Student loan interest rates and fees are charges that reimburse the lender for their efforts. Overall, they cause a borrower to pay more, while receiving less. Interest rates are added to the amount owed, making both it and future interest rates higher, while fees are subtracted from the amounts paid out, making the amount received lower than the amount borrowed.
All borrowers must pay back the principle amount lent plus interest rates and fees. However, a loan’s disbursement frequency and term ultimately determine how much a borrower will pay in additional charges. Fees and interest rates are accrued monthly, quarterly or yearly and attached to every disbursement or payment.
A borrower with annual loan disbursement will ultimately have a smaller total amount than someone loaned the same principle with monthly disbursement. Loans with longer terms will have smaller payments. However, the borrowers with shorter loan terms will have smaller total amounts.
For any borrowed money, there is a price to be paid in exchange for the funds. This is the interest payment on loans to the lender. Interest can be fixed or variable with a fixed rate margin. Fixed interest rates are set percentages that do not fluctuate for the lifespan of a loan. The fixed interest rates of federal student loans are set by Congress and guaranteed by the government.
Most private student loans have variable interest rates that are set by a lender and can potentially fluctuate on a monthly basis. Variable interest rates are usually attached to either the London Interbank Offered Rate or the PRIME index. LIBOR rates tend to increase more slowly and can be the safer of the two indexes. These rates represent what it costs a lender to borrow money and usually change on a monthly or quarterly basis. However, PRIME rates are usually reserved for established customers with the best credit.
These are up-front interest charges attached to loan services, such as origination and disbursement. Up-front interest is automatically deducted from principle loan amounts, causing students to receive less than what they actually borrowed. Origination fee is one-time charge at the start of a loan for the cost of processing and lending funds, whereas disbursement fees are charged every time an amount of the loan is paid out to the borrower.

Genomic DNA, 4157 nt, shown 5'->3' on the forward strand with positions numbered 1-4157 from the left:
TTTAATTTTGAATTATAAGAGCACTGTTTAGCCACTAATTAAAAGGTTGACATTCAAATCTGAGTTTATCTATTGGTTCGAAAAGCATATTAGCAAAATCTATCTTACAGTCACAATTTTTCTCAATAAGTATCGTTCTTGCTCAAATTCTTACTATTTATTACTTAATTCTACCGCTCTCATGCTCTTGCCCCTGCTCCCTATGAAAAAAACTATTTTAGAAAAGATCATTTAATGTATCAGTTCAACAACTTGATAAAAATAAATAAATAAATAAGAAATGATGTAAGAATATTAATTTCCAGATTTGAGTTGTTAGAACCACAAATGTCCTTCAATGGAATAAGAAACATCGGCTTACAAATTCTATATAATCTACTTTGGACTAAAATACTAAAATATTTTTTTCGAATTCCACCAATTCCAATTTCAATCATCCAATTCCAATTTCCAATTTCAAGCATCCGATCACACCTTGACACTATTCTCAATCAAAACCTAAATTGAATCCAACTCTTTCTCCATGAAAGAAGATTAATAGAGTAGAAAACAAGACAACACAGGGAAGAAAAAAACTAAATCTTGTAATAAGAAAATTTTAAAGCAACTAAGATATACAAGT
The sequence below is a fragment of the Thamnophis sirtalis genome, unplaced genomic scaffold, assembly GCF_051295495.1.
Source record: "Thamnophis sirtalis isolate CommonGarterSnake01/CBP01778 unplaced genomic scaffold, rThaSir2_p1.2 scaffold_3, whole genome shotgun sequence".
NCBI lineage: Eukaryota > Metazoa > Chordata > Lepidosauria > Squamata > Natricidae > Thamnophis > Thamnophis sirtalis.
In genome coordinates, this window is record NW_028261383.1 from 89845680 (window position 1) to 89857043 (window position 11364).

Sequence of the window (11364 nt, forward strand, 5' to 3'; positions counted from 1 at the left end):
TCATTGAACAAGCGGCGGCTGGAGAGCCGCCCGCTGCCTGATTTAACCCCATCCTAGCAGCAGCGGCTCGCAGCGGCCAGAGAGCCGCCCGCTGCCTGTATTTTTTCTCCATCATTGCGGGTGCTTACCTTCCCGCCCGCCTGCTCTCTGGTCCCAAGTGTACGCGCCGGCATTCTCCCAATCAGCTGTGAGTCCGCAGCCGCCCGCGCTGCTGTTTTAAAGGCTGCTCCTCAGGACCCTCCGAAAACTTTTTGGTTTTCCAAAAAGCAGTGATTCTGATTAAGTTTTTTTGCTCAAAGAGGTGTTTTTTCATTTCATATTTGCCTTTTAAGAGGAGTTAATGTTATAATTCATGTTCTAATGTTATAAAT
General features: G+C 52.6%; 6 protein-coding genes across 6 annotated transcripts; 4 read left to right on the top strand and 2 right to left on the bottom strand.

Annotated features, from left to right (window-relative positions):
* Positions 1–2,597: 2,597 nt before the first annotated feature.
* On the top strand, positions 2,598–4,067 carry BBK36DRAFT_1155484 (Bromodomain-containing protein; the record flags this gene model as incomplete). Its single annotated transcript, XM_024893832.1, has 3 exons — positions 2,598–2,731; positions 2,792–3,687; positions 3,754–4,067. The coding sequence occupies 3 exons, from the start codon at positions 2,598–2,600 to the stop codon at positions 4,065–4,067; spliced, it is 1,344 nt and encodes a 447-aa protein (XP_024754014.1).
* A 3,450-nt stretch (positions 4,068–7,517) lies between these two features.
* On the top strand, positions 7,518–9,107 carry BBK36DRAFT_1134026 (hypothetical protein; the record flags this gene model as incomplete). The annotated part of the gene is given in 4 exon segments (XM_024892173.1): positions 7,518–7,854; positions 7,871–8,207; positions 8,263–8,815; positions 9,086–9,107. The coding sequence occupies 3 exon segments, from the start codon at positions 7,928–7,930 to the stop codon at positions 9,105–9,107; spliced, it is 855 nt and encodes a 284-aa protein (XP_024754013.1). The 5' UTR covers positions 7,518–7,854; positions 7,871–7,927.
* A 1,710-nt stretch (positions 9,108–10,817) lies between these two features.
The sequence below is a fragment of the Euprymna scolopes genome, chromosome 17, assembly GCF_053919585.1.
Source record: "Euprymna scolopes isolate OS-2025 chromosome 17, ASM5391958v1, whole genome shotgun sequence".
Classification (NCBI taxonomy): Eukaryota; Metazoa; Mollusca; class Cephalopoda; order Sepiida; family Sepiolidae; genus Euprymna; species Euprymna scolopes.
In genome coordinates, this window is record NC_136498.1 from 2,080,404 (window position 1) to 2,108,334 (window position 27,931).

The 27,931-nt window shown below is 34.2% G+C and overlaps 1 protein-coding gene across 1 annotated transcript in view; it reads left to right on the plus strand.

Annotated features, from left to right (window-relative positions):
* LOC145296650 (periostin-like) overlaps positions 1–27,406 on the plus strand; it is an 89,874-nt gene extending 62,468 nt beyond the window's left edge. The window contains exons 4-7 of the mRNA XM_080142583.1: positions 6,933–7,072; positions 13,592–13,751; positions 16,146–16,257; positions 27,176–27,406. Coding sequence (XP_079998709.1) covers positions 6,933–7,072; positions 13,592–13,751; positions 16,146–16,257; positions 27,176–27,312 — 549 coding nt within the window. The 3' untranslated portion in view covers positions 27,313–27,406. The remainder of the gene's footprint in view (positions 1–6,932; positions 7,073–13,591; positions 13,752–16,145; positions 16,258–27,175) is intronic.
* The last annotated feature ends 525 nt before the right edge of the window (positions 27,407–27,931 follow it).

There are also punishment fees for late payments and defaulted loans. Late fees can be up to 6 percent and are charged to every delayed payment. When payments haven’t been made for an exceptionally long time and a loan goes into default, collection fees are added to pay the collector and could be up to a 30 percent deduction from the principle loan amount.
Keeping Interest Down
Most private and federal student loan programs allow student to defer from making payments on their loans until after graduation. However all education loans let borrowers make prepayments on loan balances without being penalized by any extra fees. Making payments before a loan enters repayment opens the door for many opportunities to cut the cost of interest and save on total expenses.
Prepayment works to reduce the term of a loan by increasing the monthly payment amounts. These extra payments can reduce the balance of a loan or pay off an entire balance early, ultimately saving on total cost by reducing interest payments.
When a borrower has more than one loan, the loans with the highest interest rates should be targeted first in order to save the most money. Student credit cards usually offer the largest limits available, but come with the most expensive interest rates. These should be targeted first, followed by private loans and then federal student loans.
Lenders are allowed and usually apply prepayments to future installments. This allows the principle loan balance, term and interest rates attached to it to stay the same. For this reason, any prepayment should have a note indicating that it’s meant to be applied to the principal balance.
Avoiding Interest Capitalization
Making prepayments on at least any accumulated interest will prevent the principle loan balance from growing any larger while in deferment. Interest capitalization occurs when accrued interest is added to a loan balance once the loan enters repayment, causing an increase in the borrower’s overall debt and in monthly payments.
This form of negative amortization can easily be avoided by paying off any interest as it accrues during in-school deferment and grace periods. Avoiding interest capitalization will help borrowers keep their total costs down and pay off their loans faster.
Electronic Debit Account Discount
Majority of private and all federal loans offer a .25 or even .50 percent reduction on a borrower’s interest rate when monthly loan payments can be automatically taken from a checking or savings account.
Continued on Page 2